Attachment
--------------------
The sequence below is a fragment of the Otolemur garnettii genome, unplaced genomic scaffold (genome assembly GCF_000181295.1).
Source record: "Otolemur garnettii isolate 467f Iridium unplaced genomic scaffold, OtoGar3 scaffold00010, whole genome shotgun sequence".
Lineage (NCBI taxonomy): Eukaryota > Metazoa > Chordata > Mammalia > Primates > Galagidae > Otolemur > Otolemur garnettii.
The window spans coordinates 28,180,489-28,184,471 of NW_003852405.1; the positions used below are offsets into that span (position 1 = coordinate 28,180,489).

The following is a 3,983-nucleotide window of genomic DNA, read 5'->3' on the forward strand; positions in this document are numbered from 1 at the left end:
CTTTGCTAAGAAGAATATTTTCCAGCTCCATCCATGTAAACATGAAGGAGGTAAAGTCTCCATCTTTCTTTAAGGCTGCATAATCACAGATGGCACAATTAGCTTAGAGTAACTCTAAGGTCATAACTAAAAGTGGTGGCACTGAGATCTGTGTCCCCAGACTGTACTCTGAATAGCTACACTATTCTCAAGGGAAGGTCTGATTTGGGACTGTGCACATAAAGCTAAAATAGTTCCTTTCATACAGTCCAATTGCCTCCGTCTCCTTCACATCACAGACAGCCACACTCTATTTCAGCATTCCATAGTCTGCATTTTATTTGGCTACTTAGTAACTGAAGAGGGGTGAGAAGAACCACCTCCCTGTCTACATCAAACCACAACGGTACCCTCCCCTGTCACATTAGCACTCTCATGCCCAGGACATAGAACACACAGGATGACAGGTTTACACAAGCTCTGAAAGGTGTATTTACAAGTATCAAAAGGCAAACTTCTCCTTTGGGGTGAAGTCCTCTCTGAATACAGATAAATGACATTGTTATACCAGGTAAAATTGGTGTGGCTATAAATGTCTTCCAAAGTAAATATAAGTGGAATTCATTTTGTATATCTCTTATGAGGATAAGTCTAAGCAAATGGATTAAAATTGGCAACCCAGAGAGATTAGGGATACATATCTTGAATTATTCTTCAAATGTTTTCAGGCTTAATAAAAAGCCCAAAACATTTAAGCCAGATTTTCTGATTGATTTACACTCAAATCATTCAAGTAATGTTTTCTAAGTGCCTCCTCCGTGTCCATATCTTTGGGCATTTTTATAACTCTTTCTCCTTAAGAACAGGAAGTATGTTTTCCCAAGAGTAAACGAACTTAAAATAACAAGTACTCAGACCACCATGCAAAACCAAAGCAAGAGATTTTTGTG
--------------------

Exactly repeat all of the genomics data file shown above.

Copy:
The sequence below is a fragment of the Otolemur garnettii genome, unplaced genomic scaffold (genome assembly GCF_000181295.1).
Source record: "Otolemur garnettii isolate 467f Iridium unplaced genomic scaffold, OtoGar3 scaffold00010, whole genome shotgun sequence".
Lineage (NCBI taxonomy): Eukaryota > Metazoa > Chordata > Mammalia > Primates > Galagidae > Otolemur > Otolemur garnettii.
The window spans coordinates 28,180,489-28,184,471 of NW_003852405.1; the positions used below are offsets into that span (position 1 = coordinate 28,180,489).

The following is a 3,983-nucleotide window of genomic DNA, read 5'->3' on the forward strand; positions in this document are numbered from 1 at the left end:
CTTTGCTAAGAAGAATATTTTCCAGCTCCATCCATGTAAACATGAAGGAGGTAAAGTCTCCATCTTTCTTTAAGGCTGCATAATCACAGATGGCACAATTAGCTTAGAGTAACTCTAAGGTCATAACTAAAAGTGGTGGCACTGAGATCTGTGTCCCCAGACTGTACTCTGAATAGCTACACTATTCTCAAGGGAAGGTCTGATTTGGGACTGTGCACATAAAGCTAAAATAGTTCCTTTCATACAGTCCAATTGCCTCCGTCTCCTTCACATCACAGACAGCCACACTCTATTTCAGCATTCCATAGTCTGCATTTTATTTGGCTACTTAGTAACTGAAGAGGGGTGAGAAGAACCACCTCCCTGTCTACATCAAACCACAACGGTACCCTCCCCTGTCACATTAGCACTCTCATGCCCAGGACATAGAACACACAGGATGACAGGTTTACACAAGCTCTGAAAGGTGTATTTACAAGTATCAAAAGGCAAACTTCTCCTTTGGGGTGAAGTCCTCTCTGAATACAGATAAATGACATTGTTATACCAGGTAAAATTGGTGTGGCTATAAATGTCTTCCAAAGTAAATATAAGTGGAATTCATTTTGTATATCTCTTATGAGGATAAGTCTAAGCAAATGGATTAAAATTGGCAACCCAGAGAGATTAGGGATACATATCTTGAATTATTCTTCAAATGTTTTCAGGCTTAATAAAAAGCCCAAAACATTTAAGCCAGATTTTCTGATTGATTTACACTCAAATCATTCAAGTAATGTTTTCTAAGTGCCTCCTCCGTGTCCATATCTTTGGGCATTTTTATAACTCTTTCTCCTTAAGAACAGGAAGTATGTTTTCCCAAGAGTAAACGAACTTAAAATAACAAGTACTCAGACCACCATGCAAAACCAAAGCAAGAGATTTTTGTG